China Outlaws Use of Endangered Pangolins in Traditional Medicine

China has outlawed the use of pangolin scales in traditional medicine and upgraded pangolins to the same first-tier protection status as pandas, in a significant move that will hopefully protect the seriously endangered species.

The pangolin men don’t ask for any recognition. They work tirelessly to keep an often overlooked species alive. Celebrate these men and the work they are doing by sharing the film now – Photo: FB/Adrian Steirn

The delisting of pangolins from the traditional Chinese medicine (TCM) pharmacopoeia was reported by China’s Health Times newspaper, according to The Guardian. It comes after the country’s State Forestry and Grassland Administration raised the protected status of pangolins to the highest level last week, with immediate effect.

According to the World Wildlife Fund, an estimated 195,000 pangolins were trafficked in 2019, for their meat and scales, a trade larger than for any other mammal. WWF said populations of Asian pangolins are estimated to have declined by up to 80 per cent in the last 10 years, with the Chinese, Malay and Philippine pangolins classed as critically endangered.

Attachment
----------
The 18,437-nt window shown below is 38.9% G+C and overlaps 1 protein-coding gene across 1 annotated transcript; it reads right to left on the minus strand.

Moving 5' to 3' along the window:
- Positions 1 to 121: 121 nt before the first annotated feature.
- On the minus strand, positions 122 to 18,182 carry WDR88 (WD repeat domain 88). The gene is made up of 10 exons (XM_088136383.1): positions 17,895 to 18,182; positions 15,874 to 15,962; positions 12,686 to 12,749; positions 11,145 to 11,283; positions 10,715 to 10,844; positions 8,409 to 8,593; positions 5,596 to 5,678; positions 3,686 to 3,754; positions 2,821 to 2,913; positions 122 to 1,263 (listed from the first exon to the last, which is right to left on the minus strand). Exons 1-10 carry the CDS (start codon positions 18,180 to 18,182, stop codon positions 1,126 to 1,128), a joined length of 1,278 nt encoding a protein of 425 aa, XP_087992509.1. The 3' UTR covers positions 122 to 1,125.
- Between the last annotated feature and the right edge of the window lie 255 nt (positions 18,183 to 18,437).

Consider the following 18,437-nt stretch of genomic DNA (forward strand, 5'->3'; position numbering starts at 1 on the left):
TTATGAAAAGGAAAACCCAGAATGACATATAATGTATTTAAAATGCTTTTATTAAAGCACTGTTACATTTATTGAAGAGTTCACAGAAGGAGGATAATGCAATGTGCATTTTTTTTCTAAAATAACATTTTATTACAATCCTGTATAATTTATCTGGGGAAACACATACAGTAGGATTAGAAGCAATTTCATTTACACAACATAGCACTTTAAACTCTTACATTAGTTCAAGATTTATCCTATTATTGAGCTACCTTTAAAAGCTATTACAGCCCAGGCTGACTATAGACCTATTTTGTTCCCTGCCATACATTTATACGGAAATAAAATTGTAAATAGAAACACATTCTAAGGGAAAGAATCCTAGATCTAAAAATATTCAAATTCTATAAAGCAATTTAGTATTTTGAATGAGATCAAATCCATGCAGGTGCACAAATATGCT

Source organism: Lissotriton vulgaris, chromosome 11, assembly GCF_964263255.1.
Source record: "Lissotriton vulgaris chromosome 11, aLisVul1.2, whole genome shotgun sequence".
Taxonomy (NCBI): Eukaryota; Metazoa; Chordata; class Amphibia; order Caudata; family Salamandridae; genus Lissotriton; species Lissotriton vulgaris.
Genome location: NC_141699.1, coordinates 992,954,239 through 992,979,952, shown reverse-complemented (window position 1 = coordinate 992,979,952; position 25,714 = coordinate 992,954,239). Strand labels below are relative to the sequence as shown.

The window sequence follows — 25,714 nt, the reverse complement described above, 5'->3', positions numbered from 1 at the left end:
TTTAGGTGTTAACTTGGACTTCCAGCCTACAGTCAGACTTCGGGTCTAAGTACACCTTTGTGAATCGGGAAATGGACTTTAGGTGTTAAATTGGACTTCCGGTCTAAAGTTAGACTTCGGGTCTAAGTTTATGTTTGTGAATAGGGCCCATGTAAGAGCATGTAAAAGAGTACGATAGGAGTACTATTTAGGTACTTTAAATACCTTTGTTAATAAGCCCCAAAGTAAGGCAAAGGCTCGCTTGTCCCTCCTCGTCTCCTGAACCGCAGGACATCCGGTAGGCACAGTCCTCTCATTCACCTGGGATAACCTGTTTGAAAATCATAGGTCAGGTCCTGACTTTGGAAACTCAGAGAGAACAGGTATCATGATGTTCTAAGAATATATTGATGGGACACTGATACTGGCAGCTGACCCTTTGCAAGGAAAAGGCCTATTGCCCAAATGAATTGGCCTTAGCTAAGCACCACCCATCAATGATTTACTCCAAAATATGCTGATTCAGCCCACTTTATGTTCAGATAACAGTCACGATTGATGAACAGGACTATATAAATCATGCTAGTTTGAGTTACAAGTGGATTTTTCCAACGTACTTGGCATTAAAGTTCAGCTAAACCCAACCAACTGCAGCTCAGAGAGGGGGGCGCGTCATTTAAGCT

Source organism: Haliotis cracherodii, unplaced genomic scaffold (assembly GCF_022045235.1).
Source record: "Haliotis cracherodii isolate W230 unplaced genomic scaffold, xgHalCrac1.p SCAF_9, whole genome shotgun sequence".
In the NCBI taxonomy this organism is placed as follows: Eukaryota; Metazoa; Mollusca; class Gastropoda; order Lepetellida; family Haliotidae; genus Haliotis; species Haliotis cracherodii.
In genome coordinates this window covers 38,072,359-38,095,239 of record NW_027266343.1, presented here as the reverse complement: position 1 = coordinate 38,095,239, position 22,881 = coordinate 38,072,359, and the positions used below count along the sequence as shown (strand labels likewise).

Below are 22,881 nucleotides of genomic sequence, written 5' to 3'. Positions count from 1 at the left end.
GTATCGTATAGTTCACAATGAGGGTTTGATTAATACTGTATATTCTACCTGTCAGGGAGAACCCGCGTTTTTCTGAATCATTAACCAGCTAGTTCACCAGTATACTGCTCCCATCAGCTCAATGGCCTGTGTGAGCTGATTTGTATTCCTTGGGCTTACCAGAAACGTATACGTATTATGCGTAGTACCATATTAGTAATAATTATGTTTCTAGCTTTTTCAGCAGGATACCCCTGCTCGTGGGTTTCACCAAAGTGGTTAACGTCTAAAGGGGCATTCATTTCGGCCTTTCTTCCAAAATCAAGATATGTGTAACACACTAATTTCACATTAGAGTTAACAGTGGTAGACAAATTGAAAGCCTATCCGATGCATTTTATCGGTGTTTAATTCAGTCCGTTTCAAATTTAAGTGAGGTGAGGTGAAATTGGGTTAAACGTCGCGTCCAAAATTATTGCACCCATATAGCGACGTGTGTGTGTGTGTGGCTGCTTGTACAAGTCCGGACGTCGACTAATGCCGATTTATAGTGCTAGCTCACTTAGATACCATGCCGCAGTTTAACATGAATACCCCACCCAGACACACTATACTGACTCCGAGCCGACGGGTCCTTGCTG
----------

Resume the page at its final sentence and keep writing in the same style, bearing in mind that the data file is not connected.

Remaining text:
Some suggested the ban on using pangolins in medicine had something to do with the belief that the animal is an intermediate host in spreading COVID-19, although Dr. Peter Li of Humane Society International said he believed it had more to do with years of activism to protect the endangered animal.

“This is a commendable step after elevating the level of pangolin protection, a result of years of Chinese activists and international pressure for China to remove it from the medicine list,” said Li. 

Even though there were bound to be future violations, he said, “with its removal, the Chinese public and activists will have a legal decision to back up their future efforts to go after the violators.”